Barbara Joan Keppel-Compton (1902-1999), also later known as Barbara Keppel-Compton Witt, and Barbara Moravec, used the name Barbara Compton for her novel To The Isthmus (1964), partially set at Lake Chapala in the 1940s. The novel is largely autobiographical, and events and characters are only thinly disguised. (We look more closely at the novel’s links to Ajijic in a separate post).
Who, exactly, was the author? Keppel-Compton was born in Southampton, U.K., the middle of five children of John Herbert Keppel-Compton (1869-1940), a medical doctor, and his wife Anne Sylvester Webb. Prior to 1940, the family had also lived in Hampshire, Surrey, London, Bexhill-on-Sea, and Woodhall Spa in Lincolnshire.
The Keppel-Compton’s youngest child, Ursula Mary Keppel-Compton (1907-1997) became better known as Ursula Niebuhr. After studying at Oxford, and being awarded double firsts in history and theology, she became the first woman to win a fellowship to the Union Theological Seminary in New York. Within a year, she married Reinhold Niebuhr, one of her former teachers, in 1931 in Winchester, UK. The couple made their home in New York City where Ursula completed her studies and went on to found the Department of Religion at Barnard College in New York City. She remained head of the department until her retirement in 1965.
As we shall see, Barbara Keppel-Compton was to join her sister in New York in the middle of the second world war.
Much of what we know about Barbara Keppel-Compton comes from the Howard Gotlieb Archival Research Center at Boston University, which includes the The Barbara Compton Collection of manuscripts, correspondence, and other material. Additional details can be gleaned from a close reading of To The Isthmus.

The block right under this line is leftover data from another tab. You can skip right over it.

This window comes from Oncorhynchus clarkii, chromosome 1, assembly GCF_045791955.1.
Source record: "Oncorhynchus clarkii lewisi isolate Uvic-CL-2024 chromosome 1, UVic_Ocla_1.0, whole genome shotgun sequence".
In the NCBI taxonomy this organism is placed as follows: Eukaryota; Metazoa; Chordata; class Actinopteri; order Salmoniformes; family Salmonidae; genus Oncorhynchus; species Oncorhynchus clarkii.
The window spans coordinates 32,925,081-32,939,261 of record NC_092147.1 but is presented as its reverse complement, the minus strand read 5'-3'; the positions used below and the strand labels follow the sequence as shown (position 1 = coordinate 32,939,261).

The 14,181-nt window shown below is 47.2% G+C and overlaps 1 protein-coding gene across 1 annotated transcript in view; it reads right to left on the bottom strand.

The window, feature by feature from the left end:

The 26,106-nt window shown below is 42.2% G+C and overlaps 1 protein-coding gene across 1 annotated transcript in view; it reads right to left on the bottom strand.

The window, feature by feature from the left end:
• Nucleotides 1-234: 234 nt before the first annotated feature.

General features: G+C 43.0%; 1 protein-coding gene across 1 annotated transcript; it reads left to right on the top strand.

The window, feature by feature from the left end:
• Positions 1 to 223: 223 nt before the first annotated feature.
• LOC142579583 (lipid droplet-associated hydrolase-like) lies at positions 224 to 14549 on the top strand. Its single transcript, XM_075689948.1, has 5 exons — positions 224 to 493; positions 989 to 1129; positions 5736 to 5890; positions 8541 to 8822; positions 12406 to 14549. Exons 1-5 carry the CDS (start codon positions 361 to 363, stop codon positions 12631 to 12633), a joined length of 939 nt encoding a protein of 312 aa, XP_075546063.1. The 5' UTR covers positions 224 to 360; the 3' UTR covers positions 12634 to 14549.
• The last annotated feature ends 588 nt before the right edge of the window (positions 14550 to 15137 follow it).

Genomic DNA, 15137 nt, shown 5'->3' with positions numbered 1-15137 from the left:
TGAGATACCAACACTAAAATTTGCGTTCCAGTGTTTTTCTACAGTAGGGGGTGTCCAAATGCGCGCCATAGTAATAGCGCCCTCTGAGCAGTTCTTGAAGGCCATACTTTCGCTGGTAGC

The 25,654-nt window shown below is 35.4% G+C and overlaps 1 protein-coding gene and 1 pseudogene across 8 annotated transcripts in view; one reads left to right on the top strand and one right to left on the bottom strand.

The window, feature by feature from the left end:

It is apparent that Barbara spent some time, as a relatively young woman, in both Prague (1924-1927) and Africa (1928-1929). She spoke several languages, including German and Czech.
Keppel-Compton was co-translator of two works by German psychologist Fritz Kuenkel: Jugend-Charakterkunde (“What it Means to Grow Up”), with Hulda Niebuhr (older sister of Reinhold Niebuhr) in 1936, and Charakter, Wachstum und Erziehung (“Character, Growth, Education”) with Basil Druitt in 1938.
During the mid-1930s, Keppel-Compton was living with her parents in Surrey, and then London (1938-1939).
In September 1937, two years prior to the start of the second world war, Keppel Compton met German clinical psychologist Gerhard E. Witt, described in her novel as rather tall, in his late 40s with silver-grey hair. After a hesitant start, their relationship became intense, and they spent two weeks together in Paris one September. At the outbreak of war, fearful of his future in London, Witt moved to the U.S. and took a position at Union Theological Seminary, the same institution where Barbara’s sister Ursula had studied.